After demonstrating that OptoNBs could successfully undergo light-dependent binding or dissociation, the authors went on to test how this new tool could be applied to biologically relevant questions. The Toettcher lab is particularly interested in understanding the Erk pathway, a cell signaling pathway that causes cells to divide and helps determine what kind of cell they’ll become during development. By attaching a component of the Erk pathway called SOScat to their mCherry OptoNB, Gil et. al could bring this signal to the membrane, turning the Erk pathway on and off with blue light. This kind of temporal control will allow the Toettcher lab to further probe the dynamics of signaling: not just how a cell responds when a signalling pathway is turned on or off but also how the cell responds to a constant versus oscillating signal. Gil et al. also created an OptoNB targeted to the actin cytoskeleton, the network of protein filaments that give cells their shape and stability. With this construct, the authors demonstrated that light-dependent dissociation could be toggled in a rapid and reversible manner, with the shift between bound and unbound state taking around two minutes. They also demonstrated that by illuminating only one side of the cell, dissociation could be targeted to just that side while the other side remained bound. This subcellular control over binding in the cell could be particularly useful for studies of asymmetrical cell behaviors like polarization or migration.
Gil et al. also demonstrated some potential applications for OptoNB outside of the cellular context. For example, by attaching the OptoNB to small beads made out of agarose, a type of polymer gel used for biochemical applications, mCherry can be pulled from solution to the surface of the bead using light. This system could provide an easy and reversible platform to deplete a target protein from a solution, allowing researchers to determine which components are necessary for a given biochemical activity. One could also potentially use this system to purify a target without the need to use a protein tag that might disrupt the protein’s natural function. However, binding studies using versions of the nanobody that mimic its shape in the light and dark states indicate that the light-induced shape change does not completely get rid of all binding. Instead, it changes the affinity between the nanobody and its target by around four- to sevenfold. This change in affinity is sufficient for signalling applications in the cell, where an initial signal is amplified by a signaling cascade. However, for these applications that take place outside of the cell, a more dramatic shift in binding affinity may be required, and more optimization may be necessary.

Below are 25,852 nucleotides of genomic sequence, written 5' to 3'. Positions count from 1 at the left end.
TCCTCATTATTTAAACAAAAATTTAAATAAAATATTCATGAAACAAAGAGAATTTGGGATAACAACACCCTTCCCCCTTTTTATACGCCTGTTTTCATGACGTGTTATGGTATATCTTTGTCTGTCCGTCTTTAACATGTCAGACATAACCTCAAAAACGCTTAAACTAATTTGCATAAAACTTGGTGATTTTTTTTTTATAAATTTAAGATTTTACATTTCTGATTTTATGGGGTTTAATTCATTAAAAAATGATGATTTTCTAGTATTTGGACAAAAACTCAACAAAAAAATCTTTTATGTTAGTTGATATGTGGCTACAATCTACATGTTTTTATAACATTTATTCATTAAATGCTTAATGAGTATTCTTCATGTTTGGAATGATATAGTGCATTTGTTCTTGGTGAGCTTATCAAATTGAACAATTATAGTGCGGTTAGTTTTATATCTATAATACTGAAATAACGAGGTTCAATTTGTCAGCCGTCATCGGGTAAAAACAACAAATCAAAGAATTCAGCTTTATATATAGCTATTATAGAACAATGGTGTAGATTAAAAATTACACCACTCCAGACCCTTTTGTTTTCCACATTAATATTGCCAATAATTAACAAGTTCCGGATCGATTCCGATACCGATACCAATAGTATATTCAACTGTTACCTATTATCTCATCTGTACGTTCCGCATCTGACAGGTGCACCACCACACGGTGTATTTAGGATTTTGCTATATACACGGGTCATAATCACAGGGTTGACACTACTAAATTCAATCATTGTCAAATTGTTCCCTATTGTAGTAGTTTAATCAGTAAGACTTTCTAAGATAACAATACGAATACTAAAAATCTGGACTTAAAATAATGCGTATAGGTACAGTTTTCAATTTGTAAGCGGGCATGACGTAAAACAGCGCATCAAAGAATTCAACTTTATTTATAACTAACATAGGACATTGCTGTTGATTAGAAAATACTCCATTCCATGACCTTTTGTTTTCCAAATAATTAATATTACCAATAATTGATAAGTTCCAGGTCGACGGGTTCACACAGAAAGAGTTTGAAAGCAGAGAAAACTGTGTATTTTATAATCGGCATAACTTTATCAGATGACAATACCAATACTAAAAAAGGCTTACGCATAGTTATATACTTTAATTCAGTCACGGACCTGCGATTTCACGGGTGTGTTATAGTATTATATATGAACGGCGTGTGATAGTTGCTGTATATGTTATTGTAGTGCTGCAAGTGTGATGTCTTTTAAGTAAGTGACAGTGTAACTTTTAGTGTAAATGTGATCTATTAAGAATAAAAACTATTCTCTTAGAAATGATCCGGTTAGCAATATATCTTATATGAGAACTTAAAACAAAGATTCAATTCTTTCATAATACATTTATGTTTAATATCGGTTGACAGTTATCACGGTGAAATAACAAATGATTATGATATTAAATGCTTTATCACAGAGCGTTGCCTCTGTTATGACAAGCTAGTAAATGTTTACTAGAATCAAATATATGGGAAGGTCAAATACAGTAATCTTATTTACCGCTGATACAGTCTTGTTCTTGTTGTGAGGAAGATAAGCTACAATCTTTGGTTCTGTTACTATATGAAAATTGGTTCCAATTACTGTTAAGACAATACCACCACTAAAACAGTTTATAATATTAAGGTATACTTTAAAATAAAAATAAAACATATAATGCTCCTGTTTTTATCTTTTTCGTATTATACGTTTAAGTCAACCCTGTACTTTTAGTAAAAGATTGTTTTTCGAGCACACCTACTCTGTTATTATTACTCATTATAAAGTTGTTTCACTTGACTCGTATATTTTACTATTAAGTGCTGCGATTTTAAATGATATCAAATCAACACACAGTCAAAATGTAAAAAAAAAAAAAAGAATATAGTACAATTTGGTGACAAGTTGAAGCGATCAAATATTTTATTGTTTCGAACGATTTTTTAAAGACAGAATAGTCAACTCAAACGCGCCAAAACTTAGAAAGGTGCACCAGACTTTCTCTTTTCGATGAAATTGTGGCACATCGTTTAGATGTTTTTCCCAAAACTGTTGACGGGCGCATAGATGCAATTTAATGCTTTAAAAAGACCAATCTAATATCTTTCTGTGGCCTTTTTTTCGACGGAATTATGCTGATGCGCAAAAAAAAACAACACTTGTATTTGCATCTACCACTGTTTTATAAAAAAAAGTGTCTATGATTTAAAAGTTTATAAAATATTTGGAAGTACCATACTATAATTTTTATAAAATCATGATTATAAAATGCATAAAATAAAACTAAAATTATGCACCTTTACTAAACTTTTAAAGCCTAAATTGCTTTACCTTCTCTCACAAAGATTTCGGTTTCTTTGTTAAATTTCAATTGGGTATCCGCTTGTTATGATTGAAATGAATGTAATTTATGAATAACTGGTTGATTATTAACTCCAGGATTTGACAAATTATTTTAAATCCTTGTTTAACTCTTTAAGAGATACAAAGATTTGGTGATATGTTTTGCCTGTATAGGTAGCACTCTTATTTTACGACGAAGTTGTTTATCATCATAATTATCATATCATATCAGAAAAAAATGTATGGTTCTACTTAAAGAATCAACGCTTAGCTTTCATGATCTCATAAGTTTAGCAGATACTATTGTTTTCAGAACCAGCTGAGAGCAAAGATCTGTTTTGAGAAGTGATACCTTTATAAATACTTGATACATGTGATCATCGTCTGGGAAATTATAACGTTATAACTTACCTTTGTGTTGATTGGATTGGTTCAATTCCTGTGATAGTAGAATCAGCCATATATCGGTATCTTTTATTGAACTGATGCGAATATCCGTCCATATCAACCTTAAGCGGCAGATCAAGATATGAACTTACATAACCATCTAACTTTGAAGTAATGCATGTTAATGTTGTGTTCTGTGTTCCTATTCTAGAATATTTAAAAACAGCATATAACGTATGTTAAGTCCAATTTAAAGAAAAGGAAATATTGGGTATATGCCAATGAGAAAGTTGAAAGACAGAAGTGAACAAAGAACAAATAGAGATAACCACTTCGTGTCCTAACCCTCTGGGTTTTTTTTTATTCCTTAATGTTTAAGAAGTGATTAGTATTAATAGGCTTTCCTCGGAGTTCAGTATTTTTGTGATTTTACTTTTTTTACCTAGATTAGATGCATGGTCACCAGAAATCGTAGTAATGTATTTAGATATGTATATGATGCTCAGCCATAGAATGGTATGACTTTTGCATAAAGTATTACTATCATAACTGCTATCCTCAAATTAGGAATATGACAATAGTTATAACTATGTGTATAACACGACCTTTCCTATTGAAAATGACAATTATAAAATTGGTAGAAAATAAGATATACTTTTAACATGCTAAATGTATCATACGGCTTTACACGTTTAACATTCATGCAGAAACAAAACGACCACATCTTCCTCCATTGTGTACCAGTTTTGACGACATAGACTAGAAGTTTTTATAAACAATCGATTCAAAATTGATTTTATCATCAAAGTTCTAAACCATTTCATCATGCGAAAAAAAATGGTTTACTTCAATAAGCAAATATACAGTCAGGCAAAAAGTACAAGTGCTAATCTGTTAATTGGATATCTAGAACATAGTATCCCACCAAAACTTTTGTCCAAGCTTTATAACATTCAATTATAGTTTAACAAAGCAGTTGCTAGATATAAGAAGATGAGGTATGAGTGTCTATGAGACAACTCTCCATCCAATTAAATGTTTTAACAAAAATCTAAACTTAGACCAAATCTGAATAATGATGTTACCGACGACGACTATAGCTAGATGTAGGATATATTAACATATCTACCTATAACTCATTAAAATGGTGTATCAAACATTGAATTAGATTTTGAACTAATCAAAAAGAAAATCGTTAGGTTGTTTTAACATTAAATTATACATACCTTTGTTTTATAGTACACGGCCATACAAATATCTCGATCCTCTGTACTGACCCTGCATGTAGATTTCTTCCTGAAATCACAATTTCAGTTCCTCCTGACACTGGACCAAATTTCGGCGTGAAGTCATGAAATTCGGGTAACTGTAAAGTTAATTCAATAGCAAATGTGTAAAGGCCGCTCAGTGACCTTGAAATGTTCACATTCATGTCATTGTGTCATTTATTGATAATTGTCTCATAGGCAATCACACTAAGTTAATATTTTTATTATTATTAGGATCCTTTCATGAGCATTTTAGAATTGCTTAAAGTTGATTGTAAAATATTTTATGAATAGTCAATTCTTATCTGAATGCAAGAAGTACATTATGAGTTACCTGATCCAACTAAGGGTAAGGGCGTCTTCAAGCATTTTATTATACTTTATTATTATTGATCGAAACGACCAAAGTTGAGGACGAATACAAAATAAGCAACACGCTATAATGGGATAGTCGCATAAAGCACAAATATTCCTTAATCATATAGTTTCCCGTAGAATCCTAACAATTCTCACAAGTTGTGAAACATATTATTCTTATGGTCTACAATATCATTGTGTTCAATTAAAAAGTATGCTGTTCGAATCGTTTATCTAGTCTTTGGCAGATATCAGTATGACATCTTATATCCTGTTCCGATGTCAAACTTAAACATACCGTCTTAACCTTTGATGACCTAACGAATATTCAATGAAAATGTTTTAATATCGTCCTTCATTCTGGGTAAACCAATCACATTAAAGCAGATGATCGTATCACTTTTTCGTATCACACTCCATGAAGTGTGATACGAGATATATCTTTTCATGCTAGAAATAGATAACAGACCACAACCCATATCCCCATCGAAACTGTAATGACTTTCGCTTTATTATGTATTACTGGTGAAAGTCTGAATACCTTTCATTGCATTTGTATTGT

This recent work from the Toettcher and Avalos labs opens the door for many exciting applications for expanding our understanding of the inner workings of the cell through direct control of pathways of interest. A key strength of this approach is its versatility. Nanobodies can be produced for a broad range of targets, any of which can be converted to OptoNBs with the insertion of a LOV2 domain. Gil et al.’s research demonstrates that these OptoNBs can be attached to other proteins to direct where they go within the cell, but nanobody binding itself can also sometimes inhibit or activate a target protein. This means that use of OptoNBs will allow researchers to manipulate protein-protein interactions, gene expression, and cell signalling at a specific location and time, all by simply turning a light on and off. As our understanding of the complex machinery of life grows, so too will our ability to make it work for us. Tools like OptoNBs and the many discoveries they enable will also allow us to make new advancements in biochemical engineering, designing new therapeutics and creating cellular factories that make products we need like chemical reagents, drugs, and biofuels.
This original article was published in Nature Communications on August 13, 2020. Please follow this link to view the full version.